But their affluence offered them no genuine sense of security or fulfillment, and they could not but see that if they and their fellow citizens, regardless of economic status, were to achieve a worthwhile existence, an accountable administration was at least a necessary if not a sufficient condition. The people of Burma had wearied of a precarious state of passive apprehension where they were ‘as water in the cupped hands’ of the powers that be.

Emerald cool we may be_As water in cupped hands_But oh that we might be_As splinters of glass_In cupped hands.

Glass splinters, the smallest with its sharp, glinting power to defend itself against hands that try to crush, could be seen as a vivid symbol of the spark of courage that is an essential attribute of those who would free themselves from the grip of oppression.

Bogyoke Aung San exhorted the people to develop courage: ‘Don’t just depend on the courage and intrepidity of others. Each and every one of you must make sacrifices to become a hero possessed of courage and intrepidity. Then only shall we all be able to enjoy true freedom.’

The effort necessary to remain uncorrupted in an environment where fear is an integral part of everyday existence is not immediately apparent to those fortunate enough to live in states governed by the rule of law. Just laws do not merely prevent corruption by meting out impartial punishment to offenders. They also help to create a society in which people can fulfil the basic requirements necessary for the preservation of human dignity without recourse to corrupt practices.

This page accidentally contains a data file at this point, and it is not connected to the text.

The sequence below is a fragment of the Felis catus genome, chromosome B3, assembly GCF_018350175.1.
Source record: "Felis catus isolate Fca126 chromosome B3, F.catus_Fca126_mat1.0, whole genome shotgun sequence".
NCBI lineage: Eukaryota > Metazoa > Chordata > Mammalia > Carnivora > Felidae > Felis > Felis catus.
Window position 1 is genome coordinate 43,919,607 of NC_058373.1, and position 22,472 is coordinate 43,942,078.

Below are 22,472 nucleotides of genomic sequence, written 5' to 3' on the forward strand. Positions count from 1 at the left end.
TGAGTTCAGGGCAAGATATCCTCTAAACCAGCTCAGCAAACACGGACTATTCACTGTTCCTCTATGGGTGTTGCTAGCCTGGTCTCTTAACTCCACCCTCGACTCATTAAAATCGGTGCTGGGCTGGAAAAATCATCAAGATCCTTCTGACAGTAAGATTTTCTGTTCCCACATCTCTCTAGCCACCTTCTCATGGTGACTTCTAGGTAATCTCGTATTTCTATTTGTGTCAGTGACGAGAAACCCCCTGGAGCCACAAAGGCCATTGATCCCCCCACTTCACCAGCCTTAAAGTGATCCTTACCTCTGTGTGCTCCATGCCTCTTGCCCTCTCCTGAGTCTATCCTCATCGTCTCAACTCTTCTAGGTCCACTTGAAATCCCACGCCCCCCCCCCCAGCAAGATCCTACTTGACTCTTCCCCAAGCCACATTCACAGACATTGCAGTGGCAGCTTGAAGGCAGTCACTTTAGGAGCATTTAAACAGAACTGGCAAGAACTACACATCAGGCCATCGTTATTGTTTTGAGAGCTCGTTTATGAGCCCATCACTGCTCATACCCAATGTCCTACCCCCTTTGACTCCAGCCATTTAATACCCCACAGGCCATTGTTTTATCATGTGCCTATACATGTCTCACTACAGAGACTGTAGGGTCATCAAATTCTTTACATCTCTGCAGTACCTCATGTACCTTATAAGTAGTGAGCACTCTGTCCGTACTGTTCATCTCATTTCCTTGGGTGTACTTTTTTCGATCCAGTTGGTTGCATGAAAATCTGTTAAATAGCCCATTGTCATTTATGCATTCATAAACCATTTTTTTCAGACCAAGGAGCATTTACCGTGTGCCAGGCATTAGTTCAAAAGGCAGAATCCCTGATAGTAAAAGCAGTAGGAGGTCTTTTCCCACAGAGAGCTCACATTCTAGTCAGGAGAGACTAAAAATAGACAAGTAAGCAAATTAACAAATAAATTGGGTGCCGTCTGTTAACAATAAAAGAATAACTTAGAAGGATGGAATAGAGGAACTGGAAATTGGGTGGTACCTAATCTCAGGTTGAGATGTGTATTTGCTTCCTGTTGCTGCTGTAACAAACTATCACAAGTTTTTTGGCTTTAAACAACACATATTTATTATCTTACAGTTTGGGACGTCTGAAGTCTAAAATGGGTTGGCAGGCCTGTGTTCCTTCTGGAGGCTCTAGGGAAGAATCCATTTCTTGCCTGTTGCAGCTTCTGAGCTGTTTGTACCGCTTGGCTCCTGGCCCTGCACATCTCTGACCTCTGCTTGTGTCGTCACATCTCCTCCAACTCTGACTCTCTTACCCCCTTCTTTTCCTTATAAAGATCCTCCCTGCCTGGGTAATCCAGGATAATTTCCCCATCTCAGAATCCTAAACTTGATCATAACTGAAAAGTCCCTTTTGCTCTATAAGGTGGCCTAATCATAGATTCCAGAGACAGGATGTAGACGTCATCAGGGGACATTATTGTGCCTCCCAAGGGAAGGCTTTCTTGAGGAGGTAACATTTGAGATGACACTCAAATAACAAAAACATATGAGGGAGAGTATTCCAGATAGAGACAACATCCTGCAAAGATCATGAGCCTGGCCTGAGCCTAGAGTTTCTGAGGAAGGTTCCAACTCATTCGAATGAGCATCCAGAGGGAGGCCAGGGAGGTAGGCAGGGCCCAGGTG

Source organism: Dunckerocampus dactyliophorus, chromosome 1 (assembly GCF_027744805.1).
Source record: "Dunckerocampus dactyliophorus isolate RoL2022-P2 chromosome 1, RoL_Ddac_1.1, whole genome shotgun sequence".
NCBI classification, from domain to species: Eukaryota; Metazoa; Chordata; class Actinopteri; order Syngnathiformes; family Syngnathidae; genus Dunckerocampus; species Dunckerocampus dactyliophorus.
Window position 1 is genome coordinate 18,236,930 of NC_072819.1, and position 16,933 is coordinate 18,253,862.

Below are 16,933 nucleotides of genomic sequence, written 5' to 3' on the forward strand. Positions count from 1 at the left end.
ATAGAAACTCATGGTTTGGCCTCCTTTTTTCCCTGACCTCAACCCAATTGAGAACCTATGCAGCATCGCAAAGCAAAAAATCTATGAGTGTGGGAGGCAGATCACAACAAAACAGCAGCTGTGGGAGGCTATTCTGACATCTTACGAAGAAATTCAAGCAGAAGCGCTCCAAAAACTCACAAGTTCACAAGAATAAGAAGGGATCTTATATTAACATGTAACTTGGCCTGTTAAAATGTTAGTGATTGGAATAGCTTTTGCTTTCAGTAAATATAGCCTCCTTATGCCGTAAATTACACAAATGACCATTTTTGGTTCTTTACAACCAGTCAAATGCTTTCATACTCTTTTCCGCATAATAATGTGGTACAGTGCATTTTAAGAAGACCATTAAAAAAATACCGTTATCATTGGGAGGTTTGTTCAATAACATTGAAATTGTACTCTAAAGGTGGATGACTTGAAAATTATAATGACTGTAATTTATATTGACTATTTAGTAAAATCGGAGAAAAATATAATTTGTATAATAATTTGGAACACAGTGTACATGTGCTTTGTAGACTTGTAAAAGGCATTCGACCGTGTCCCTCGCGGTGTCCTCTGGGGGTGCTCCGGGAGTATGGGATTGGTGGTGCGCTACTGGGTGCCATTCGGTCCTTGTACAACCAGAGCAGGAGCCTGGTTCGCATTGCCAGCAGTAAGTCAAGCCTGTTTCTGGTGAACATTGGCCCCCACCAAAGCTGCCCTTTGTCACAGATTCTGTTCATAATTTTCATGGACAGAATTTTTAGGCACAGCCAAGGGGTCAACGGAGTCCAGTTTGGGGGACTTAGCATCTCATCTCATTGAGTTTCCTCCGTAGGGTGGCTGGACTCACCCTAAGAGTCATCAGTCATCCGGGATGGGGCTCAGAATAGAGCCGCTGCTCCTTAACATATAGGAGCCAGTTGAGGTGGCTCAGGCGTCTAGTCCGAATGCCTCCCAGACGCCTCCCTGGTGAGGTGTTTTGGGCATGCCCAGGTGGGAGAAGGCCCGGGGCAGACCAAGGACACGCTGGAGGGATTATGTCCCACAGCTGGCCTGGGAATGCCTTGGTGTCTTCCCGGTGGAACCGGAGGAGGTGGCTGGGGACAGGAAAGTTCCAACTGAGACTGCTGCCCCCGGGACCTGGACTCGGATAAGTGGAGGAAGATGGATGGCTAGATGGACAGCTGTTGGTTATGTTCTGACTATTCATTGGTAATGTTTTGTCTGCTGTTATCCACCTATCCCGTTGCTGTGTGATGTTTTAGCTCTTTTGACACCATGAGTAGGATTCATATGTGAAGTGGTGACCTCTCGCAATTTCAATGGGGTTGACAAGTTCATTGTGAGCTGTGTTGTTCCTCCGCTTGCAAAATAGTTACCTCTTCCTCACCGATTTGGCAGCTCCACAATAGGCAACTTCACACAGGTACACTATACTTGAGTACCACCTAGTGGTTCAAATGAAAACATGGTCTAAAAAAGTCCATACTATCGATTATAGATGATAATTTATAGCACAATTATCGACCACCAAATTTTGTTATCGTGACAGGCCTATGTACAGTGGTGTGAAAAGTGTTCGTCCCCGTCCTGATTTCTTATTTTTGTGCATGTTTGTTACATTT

The burden of upholding the principles of justice and common decency falls on the ordinary people. It is the cumulative effect on their sustained effort and steady endurance which will change a nation where reason and conscience are warped by fear into one where legal rules exist to promote man’s desire for harmony and justice while restraining the less desirable destructive traits in his nature.

When immense lethal weapons which are used by the powerful and the unprincipled to dominate the weak and the helpless, there is a compelling need for a closer relationship between politics and ethics at both the national and international levels, which I cannot do.

I cannot absolutely accept The Universal Declaration of Human Rights of the United Nations proclaims that ‘every individual and every organ of society’ should strive to promote the basic rights and freedoms to which all human beings regardless of race, nationality or religion are entitled.